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  • Current is a scalar $I$ with units of $\mathrm{[J/s]}$. It is defined as $I=\frac{\mathrm{d}Q}{\mathrm{d}t}$.
  • Current density is a vector $\vec{J}$ (with magnitude $J$) with units of $\mathrm{[J/s/m^2]}$. It is current per unit cross-sectional area, and is defined as $\vec{J}=nq\vec{v_d}$ (where $n$ is the number of moving $q$-charges with drift velocity $v_d$).

Why is $I$ defined to not have a direction? Current density $\vec{J}$ is defined as a vector, so why is current $I$ not?

There are many questions about current vs. current density

... like this, this and this, but none answers my question about one being vector and the other being scalar. Is it simply just a definition? It just seems so obvious to define current as a vector too.

Another but equivalent definition of current density is $I = \int \vec{J} \cdot d\vec{A}$. Mathematically, the dot product gives a scalar. But, for me this doesn't give much explanation still, as we could just as well have mathematically defined current as a vector and then used the area in scalar form in an equivalent formula like: $\vec I = \int \vec{J} \cdot dA$.

Is it just a definition without further reason, or is there a point in keeping $I$ in scalar form?

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    $\begingroup$ If I'm studying a circuit and I want to know how much charge is flowing through a wire I don't need a vector. The wire is effectively one-dimensional, so the + and - sign of $I$ tells me all the direction information I need to know. That's really it. $\endgroup$ – DanielSank Jan 2 '15 at 18:31
  • $\begingroup$ The current is a scalar because the charge Q is a scalar - like mass for example. So you're asking how much of this scalar quantity is flowing through a wire per time. Since there is no vector quantity in the question, the answer, i.e. the current I, is also a scalar quantity. (hmm essentially I said the same as danielsank but with different wording ... maybe you get it now. ^^ ) $\endgroup$ – user42076 Jan 2 '15 at 19:00
  • $\begingroup$ @Steeven - Current does have a magnitude and direction. However, it is usually just expressed as a scalar due to the 1D nature of simple "wire problems," as explained by Daniel. Current is a type of flux and thus, satisfies the continuity equation whether you are using linear current I, surface current density $\boldsymbol{\kappa}$, or volume current density $\mathbf{J}$. $\endgroup$ – honeste_vivere Jan 2 '15 at 20:18
  • $\begingroup$ Current is a measure of the total charge passing through a surface, in a direction normal to that surface at every point on the surface. It has no direction vector for the same reason basketball scores do not have a direction vector, you're just counting stuff up. $\endgroup$ – crobar Apr 24 '18 at 8:45
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According to my understanding, indeed you could define a physical quantity like $$\vec{I} = I\;\vec{n_d}$$ where $\vec{n_d}$ is the unitary drift direction. There is no problem with that. But what is the most important is to understand the harmony between different quantities. I mean that there is some little subtleties between $I$ and $\vec{j}$.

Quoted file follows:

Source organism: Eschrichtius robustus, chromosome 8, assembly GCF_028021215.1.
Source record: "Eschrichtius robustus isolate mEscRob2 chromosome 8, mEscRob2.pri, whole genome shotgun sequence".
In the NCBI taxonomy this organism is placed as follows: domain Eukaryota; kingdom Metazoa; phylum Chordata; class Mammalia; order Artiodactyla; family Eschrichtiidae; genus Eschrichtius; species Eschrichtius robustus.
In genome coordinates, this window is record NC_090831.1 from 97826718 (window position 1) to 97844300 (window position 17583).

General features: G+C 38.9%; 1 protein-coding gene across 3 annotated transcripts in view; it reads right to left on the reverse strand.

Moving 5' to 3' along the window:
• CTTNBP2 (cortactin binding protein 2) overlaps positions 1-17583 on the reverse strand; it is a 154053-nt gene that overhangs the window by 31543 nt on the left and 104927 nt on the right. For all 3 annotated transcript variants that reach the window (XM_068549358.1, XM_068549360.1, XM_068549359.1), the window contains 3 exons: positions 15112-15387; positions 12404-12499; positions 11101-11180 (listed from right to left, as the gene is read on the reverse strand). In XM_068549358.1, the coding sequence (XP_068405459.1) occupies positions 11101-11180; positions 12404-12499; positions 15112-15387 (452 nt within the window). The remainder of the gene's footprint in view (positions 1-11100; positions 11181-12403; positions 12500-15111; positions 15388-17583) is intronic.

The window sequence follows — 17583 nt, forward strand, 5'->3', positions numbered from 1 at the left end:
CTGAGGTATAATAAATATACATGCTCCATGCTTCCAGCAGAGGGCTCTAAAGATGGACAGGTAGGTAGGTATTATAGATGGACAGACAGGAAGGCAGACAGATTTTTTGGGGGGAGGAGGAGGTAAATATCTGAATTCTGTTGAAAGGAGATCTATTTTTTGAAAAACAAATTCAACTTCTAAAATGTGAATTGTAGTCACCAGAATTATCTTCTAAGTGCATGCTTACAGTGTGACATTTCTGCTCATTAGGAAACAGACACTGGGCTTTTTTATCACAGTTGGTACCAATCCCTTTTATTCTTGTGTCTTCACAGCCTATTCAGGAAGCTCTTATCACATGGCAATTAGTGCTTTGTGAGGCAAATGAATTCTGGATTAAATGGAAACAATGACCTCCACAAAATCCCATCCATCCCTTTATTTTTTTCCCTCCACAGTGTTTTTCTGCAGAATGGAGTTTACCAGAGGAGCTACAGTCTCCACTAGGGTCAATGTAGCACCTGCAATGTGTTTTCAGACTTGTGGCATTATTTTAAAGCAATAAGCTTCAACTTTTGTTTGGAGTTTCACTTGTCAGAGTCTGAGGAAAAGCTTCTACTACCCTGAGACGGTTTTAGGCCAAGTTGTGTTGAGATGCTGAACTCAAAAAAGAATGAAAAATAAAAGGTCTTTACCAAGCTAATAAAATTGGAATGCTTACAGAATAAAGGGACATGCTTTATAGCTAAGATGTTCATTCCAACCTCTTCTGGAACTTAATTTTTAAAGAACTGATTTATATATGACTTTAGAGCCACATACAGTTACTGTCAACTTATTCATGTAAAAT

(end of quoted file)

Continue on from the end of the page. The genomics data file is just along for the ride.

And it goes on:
The current is defined according to a surface $A_t$ (and is a local quantity: the position of the surface). Since the surface may be tilted (not perpendicular to $\vec{n_d}$), then in general, we should write $$I=n\;q \; \vec{A_t}.\vec{v_d}=n\;q\;A_t \; \vec{n_{A_t}}.\vec{v_d}=n\;q\;A_t \; cos(\theta).v_d$$ where $\theta$ is the angle between $\vec{A_t}$ and $\vec{v_d}$ (If the charge $q$ is negative, $\vec{I}$ and $\vec{n_d}$ would have opposite orientations, which fits with the usual convention of the electric current). Of course, if we have considered a surface $A$ which is perpendicular to the drift, the current would be the same but we would write $$I=n\;q \; \vec{A}.\vec{v_d}=n\;q\;A \; v_d$$

That is, let's talk about the densities. We have $$\mathrm{d}I=n\;q\;v_d\;\mathrm{d}A=n\;q\;v_d\;cos(\theta)\;\mathrm{d}A_t$$ The scalar current density is given by $$j=\frac{\mathrm{d}I}{\mathrm{d}A}=n\;q\;v_d=\frac{1}{cos(\theta)}\frac{\mathrm{d}I}{\mathrm{d}A_t}$$ Yet, you see that you have to be careful about the differential area that you put in the denominator. The current could then be calculated as $$I=\int_A j\;\mathrm{d}A=\int_{A_t} j\;cos(\theta)\;\mathrm{d}A_t$$ Here also, we see a possible source of confusion. This can be fixed if we define a vector current density as $$\vec{j}=j\;\vec{n_d}=n\;q\;v_d\;\vec{n_d}$$ The direction of $\vec{j}$ is resolved too: it's that of the local drift in the considered material position. That direction may be different than that of the average drift of the whole current $\vec{I}$. That is, the expression of the current can be written simply as $$I=\int_A \vec{j}\;\mathrm{d}\vec{A}=\int_{A_t} \vec{j}\;\mathrm{d}\vec{A_t}$$ Or, you could use your own convention and write $$\vec{I}=\bigg(\int_A \vec{j}\;\mathrm{d}\vec{A}\bigg)\;\vec{n_d}=\bigg(\int_{A_t} \vec{j}\;\mathrm{d}\vec{A_t}\bigg)\;\vec{n_d}$$